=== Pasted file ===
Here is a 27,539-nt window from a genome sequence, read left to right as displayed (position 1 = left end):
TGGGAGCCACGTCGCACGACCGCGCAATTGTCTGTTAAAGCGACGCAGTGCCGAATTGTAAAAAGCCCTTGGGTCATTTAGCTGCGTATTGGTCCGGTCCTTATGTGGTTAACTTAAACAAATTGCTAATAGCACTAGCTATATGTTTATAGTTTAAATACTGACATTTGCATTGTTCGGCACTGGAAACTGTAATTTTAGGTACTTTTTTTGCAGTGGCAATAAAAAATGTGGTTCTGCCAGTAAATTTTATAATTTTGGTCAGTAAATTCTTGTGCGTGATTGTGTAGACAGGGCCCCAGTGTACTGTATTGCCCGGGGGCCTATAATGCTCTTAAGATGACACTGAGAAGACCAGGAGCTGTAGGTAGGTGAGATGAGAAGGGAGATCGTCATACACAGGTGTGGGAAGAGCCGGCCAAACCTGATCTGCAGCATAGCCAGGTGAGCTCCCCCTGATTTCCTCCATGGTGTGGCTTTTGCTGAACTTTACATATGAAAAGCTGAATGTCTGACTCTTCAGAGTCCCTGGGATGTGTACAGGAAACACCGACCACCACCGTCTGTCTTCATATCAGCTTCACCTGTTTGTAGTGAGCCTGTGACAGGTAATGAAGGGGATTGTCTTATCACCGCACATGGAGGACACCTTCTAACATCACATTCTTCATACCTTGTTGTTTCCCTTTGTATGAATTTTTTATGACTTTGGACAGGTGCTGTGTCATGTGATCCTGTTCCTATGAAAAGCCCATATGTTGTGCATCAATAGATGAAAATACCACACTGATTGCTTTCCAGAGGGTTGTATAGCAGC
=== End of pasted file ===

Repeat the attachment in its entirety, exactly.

Here is a 27,539-nt window from a genome sequence, read left to right as displayed (position 1 = left end):
TGGGAGCCACGTCGCACGACCGCGCAATTGTCTGTTAAAGCGACGCAGTGCCGAATTGTAAAAAGCCCTTGGGTCATTTAGCTGCGTATTGGTCCGGTCCTTATGTGGTTAACTTAAACAAATTGCTAATAGCACTAGCTATATGTTTATAGTTTAAATACTGACATTTGCATTGTTCGGCACTGGAAACTGTAATTTTAGGTACTTTTTTTGCAGTGGCAATAAAAAATGTGGTTCTGCCAGTAAATTTTATAATTTTGGTCAGTAAATTCTTGTGCGTGATTGTGTAGACAGGGCCCCAGTGTACTGTATTGCCCGGGGGCCTATAATGCTCTTAAGATGACACTGAGAAGACCAGGAGCTGTAGGTAGGTGAGATGAGAAGGGAGATCGTCATACACAGGTGTGGGAAGAGCCGGCCAAACCTGATCTGCAGCATAGCCAGGTGAGCTCCCCCTGATTTCCTCCATGGTGTGGCTTTTGCTGAACTTTACATATGAAAAGCTGAATGTCTGACTCTTCAGAGTCCCTGGGATGTGTACAGGAAACACCGACCACCACCGTCTGTCTTCATATCAGCTTCACCTGTTTGTAGTGAGCCTGTGACAGGTAATGAAGGGGATTGTCTTATCACCGCACATGGAGGACACCTTCTAACATCACATTCTTCATACCTTGTTGTTTCCCTTTGTATGAATTTTTTATGACTTTGGACAGGTGCTGTGTCATGTGATCCTGTTCCTATGAAAAGCCCATATGTTGTGCATCAATAGATGAAAATACCACACTGATTGCTTTCCAGAGGGTTGTATAGCAGC